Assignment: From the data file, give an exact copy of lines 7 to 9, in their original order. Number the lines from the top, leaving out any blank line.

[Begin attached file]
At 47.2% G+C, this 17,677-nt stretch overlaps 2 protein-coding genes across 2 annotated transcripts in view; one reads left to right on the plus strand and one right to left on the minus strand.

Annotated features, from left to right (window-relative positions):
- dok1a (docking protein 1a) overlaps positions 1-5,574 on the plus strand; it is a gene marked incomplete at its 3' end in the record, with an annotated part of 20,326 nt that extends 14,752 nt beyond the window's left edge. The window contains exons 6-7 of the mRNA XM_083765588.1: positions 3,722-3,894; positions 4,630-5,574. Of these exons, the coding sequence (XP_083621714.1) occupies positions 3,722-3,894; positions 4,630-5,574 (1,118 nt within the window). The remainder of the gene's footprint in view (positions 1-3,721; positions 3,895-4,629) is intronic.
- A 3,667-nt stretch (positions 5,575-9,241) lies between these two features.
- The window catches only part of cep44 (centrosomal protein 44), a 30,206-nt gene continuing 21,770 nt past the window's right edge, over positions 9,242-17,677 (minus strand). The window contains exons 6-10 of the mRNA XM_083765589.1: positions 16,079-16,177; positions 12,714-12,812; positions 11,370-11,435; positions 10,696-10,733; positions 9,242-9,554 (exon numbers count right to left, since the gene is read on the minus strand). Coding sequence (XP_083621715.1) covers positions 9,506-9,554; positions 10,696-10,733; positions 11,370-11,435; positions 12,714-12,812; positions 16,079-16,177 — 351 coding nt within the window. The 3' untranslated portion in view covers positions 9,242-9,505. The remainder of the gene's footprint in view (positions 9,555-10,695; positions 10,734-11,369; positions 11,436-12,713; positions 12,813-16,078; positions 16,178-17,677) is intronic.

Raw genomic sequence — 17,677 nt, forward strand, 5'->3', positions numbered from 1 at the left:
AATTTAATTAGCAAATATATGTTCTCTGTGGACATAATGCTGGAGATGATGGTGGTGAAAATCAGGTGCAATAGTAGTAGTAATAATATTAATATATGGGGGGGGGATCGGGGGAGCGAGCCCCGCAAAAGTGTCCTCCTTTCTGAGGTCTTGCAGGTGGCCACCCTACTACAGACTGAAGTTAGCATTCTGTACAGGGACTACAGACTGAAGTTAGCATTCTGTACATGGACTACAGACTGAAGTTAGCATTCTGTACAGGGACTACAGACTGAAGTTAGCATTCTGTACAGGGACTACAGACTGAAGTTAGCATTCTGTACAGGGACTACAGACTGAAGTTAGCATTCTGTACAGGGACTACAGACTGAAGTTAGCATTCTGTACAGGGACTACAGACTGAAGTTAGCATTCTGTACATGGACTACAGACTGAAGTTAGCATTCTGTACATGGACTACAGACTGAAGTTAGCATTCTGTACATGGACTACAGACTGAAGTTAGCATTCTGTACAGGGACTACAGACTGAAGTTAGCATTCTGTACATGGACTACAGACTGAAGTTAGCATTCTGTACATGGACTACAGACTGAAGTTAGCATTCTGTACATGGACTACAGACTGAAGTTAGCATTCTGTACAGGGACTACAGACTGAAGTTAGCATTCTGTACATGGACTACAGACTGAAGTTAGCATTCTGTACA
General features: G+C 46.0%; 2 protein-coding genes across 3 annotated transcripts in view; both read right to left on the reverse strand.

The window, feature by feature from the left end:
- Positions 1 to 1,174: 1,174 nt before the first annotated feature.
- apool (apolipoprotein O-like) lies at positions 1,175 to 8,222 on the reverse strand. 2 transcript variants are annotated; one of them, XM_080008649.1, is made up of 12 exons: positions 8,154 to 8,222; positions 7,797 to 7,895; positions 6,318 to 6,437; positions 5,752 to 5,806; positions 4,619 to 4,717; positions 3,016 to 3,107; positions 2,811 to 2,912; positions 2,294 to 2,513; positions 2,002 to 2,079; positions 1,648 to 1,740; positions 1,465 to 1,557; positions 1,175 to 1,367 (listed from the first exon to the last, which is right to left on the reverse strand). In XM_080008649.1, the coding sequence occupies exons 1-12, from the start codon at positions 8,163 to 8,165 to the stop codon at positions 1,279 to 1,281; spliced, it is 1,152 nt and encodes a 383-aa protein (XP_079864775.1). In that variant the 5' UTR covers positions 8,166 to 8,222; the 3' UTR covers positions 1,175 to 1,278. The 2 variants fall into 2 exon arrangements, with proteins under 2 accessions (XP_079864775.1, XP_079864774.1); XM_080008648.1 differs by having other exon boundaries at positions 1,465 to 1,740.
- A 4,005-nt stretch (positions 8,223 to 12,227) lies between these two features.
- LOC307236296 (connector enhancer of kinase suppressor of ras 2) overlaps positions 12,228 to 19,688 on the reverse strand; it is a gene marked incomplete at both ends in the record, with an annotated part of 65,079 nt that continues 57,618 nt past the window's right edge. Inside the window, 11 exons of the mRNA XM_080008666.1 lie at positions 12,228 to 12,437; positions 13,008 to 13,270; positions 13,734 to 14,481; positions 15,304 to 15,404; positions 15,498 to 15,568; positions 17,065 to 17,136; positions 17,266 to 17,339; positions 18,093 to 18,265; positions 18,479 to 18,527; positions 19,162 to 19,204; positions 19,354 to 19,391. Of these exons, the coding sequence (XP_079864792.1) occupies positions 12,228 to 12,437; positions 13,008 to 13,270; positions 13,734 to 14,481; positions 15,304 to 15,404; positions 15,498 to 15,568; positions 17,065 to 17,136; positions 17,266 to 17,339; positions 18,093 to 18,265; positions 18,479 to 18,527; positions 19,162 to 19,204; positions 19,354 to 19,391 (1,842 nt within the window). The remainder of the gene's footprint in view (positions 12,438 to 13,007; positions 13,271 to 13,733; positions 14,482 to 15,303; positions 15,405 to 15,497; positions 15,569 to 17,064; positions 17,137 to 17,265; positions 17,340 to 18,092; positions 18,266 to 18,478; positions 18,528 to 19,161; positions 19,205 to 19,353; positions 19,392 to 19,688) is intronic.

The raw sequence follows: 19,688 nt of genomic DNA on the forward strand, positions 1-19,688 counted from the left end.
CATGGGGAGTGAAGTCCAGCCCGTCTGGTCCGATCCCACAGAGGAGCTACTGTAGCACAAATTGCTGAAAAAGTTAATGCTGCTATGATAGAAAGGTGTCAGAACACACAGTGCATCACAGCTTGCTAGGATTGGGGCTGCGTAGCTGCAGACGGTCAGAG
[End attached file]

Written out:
AATTTAATTAGCAAATATATGTTCTCTGTGGACATAATGCTGGAGATGATGGTGGTGAAAATCAGGTGCAATAGTAGTAGTAATAATATTAATATATGGGGGGGGGATCGGGGGAGCGAGCCCCGCAAAAGTGTCCTCCTTTCTGAGGTCTTGCAGGTGGCCACCCTACTACAGACTGAAGTTAGCATTCTGTACAGGGACTACAGACTGAAGTTAGCATTCTGTACATGGACTACAGACTGAAGTTAGCATTCTGTACAGGGACTACAGACTGAAGTTAGCATTCTGTACAGGGACTACAGACTGAAGTTAGCATTCTGTACAGGGACTACAGACTGAAGTTAGCATTCTGTACAGGGACTACAGACTGAAGTTAGCATTCTGTACAGGGACTACAGACTGAAGTTAGCATTCTGTACATGGACTACAGACTGAAGTTAGCATTCTGTACATGGACTACAGACTGAAGTTAGCATTCTGTACATGGACTACAGACTGAAGTTAGCATTCTGTACAGGGACTACAGACTGAAGTTAGCATTCTGTACATGGACTACAGACTGAAGTTAGCATTCTGTACATGGACTACAGACTGAAGTTAGCATTCTGTACATGGACTACAGACTGAAGTTAGCATTCTGTACAGGGACTACAGACTGAAGTTAGCATTCTGTACATGGACTACAGACTGAAGTTAGCATTCTGTACA
General features: G+C 46.0%; 2 protein-coding genes across 3 annotated transcripts in view; both read right to left on the reverse strand.

The window, feature by feature from the left end: